War, but at what cost?

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War, but at what cost?

U.S. President Barack Obama officially announced this week in an Oval Office address that the combat mission in Iraq has come to a close. Many people around the world tuned into the live coverage of his address, making their own judgments on the losses incurred as a result of the war in Iraq and the overall success of the engagement.

So was the seven-year campaign even worth it? While combat forces have pulled out, 50,000 noncombatant soldiers will remain in Iraq as advisers until the end of next year.

It’s difficult to declare a victory for the Americans, who under the command of President George W. Bush invaded Iraq in March 2003 to ostensibly oust dictator Saddam Hussein, destroy the country’s alleged weapons of mass destruction, eliminate terrorist elements inside the nation and establish democracy.

The war cost the lives of more than 4,400 Americans and an estimated 100,000 Iraqi civilians as well as $1 trillion in defense spending. At one point the U.S. had roughly 170,000 soldiers in the country.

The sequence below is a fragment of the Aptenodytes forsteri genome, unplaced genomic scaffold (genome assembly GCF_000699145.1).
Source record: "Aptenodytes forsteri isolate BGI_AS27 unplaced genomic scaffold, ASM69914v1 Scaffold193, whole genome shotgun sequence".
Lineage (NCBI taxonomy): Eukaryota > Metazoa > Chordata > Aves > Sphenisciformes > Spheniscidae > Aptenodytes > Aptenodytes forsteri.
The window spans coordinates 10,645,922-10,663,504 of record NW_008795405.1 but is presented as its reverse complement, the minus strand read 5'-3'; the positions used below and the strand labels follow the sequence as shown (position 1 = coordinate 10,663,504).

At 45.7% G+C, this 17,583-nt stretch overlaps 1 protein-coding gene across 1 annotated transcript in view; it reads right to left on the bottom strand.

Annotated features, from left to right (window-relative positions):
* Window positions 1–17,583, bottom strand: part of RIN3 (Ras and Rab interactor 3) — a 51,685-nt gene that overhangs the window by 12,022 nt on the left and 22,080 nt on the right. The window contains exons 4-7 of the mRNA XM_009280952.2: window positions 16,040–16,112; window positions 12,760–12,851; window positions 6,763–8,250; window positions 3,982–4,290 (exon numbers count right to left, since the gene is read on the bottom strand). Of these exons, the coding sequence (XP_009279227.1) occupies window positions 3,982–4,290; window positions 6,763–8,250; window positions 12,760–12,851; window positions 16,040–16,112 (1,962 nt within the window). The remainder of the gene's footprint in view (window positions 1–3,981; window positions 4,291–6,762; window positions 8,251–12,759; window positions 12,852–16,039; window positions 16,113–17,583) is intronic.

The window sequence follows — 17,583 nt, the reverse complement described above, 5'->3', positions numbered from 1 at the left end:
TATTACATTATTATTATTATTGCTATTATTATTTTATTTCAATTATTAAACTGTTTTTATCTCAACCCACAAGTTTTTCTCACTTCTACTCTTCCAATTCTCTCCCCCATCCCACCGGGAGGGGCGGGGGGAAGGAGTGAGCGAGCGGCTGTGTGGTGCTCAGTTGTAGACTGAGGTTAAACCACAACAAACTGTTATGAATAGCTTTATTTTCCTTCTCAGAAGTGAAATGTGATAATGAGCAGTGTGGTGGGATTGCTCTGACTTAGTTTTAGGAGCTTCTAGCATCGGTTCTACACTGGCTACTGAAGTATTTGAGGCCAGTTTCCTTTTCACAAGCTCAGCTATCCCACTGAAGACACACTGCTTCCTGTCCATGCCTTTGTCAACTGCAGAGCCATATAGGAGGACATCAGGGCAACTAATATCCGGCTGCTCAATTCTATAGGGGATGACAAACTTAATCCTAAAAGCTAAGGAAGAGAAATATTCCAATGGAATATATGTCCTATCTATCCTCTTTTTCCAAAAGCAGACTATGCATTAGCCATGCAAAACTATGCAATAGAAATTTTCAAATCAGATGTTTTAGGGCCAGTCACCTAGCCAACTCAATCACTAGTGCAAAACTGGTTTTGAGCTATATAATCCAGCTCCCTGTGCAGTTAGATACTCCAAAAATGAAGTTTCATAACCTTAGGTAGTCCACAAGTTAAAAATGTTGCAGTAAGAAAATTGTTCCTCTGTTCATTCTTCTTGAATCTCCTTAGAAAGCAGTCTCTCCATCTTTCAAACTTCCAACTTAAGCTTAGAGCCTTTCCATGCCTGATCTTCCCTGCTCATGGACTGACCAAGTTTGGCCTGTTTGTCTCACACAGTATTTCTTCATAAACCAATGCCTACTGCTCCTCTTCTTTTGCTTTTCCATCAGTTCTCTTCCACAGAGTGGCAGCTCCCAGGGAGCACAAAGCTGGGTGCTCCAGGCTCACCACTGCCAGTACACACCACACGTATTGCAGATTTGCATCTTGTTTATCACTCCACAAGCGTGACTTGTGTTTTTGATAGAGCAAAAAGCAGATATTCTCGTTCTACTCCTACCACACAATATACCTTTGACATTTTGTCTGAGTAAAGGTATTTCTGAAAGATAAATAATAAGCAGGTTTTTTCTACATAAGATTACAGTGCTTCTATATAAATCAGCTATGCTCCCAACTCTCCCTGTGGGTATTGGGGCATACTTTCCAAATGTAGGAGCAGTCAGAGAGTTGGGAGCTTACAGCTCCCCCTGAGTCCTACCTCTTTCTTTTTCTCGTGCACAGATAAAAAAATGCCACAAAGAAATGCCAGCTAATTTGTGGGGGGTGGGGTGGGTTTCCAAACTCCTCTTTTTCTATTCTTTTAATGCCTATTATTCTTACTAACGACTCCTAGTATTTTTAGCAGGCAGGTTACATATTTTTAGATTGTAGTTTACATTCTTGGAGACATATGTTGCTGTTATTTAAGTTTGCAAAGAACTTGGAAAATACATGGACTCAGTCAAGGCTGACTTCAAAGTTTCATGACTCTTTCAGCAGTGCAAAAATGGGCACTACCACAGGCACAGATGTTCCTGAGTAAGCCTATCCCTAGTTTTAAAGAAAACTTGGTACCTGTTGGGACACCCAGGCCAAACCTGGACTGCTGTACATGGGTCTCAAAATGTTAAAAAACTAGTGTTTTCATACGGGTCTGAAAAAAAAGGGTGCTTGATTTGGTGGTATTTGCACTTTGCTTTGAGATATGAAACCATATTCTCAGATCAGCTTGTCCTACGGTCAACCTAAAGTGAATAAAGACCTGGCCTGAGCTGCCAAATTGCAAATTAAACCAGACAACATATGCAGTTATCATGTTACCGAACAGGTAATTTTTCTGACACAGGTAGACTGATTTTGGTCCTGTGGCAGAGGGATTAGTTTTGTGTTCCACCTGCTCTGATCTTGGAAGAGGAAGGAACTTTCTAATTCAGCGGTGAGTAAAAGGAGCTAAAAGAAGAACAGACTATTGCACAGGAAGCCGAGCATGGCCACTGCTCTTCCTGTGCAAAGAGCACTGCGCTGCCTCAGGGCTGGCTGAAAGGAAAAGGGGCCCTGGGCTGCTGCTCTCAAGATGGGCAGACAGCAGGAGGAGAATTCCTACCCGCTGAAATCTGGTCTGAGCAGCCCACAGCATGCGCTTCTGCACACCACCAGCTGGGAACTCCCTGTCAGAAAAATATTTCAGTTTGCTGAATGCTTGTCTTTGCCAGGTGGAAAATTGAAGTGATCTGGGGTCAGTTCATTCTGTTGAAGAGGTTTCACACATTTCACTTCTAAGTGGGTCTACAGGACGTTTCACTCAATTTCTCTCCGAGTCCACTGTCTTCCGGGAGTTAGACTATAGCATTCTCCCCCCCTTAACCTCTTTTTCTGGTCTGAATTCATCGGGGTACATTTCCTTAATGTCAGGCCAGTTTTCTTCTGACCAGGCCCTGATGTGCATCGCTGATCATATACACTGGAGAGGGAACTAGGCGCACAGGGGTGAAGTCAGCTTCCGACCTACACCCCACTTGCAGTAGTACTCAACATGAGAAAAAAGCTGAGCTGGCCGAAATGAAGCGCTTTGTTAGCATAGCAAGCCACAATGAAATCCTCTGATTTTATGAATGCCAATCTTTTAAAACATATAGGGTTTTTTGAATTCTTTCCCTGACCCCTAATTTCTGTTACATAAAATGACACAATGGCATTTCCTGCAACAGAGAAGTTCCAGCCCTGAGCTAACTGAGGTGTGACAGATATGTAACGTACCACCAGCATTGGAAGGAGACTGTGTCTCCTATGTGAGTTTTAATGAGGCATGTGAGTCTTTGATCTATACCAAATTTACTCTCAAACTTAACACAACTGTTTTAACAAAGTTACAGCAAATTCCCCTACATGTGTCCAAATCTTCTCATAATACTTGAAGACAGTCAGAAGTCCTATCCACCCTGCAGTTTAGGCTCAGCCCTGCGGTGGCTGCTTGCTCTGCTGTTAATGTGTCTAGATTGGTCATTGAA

Despite the massive expense - in both lives and dollars - the war was not exactly a resounding success.

The widespread reports spread by the U.S. government that the country had stockpiles of dangerous weapons of mass destruction proved groundless. Al Qaeda militant groups continue with their insurgency, launching frequent terrorist attacks across the region.

Six months have passed since Iraq’s national elections, but the country’s politicians cannot even agree on key aspects of forming a government. So much for lessons on democracy. Americans have paid too hefty a price to be content with simply overthrowing Hussein’s brutal leadership. Now the Americans are abandoning the country, leaving it up to the Iraqis to bring peace back to their country and restore order. The U.S., after all, can no longer afford to wage two wars, as the situation in Afghanistan poses a great danger. But the Iraqis are extremely uneasy with the power vacuum being created as the Americans leave.

The United States embarked on the war campaign as the world’s sole superpower but now must share the global stage with a surging China. If not for the hundreds of billions of dollars poured into the war, the U.S. might even have avoided its severe economic crisis.

The Iraq war has underscored the limits of U.S. power. Its military might cannot solve every problem in the international community without widespread support from other countries, and it must have a justifiable cause behind its actions. Americans can only take comfort in the fact that they learned this great lesson.
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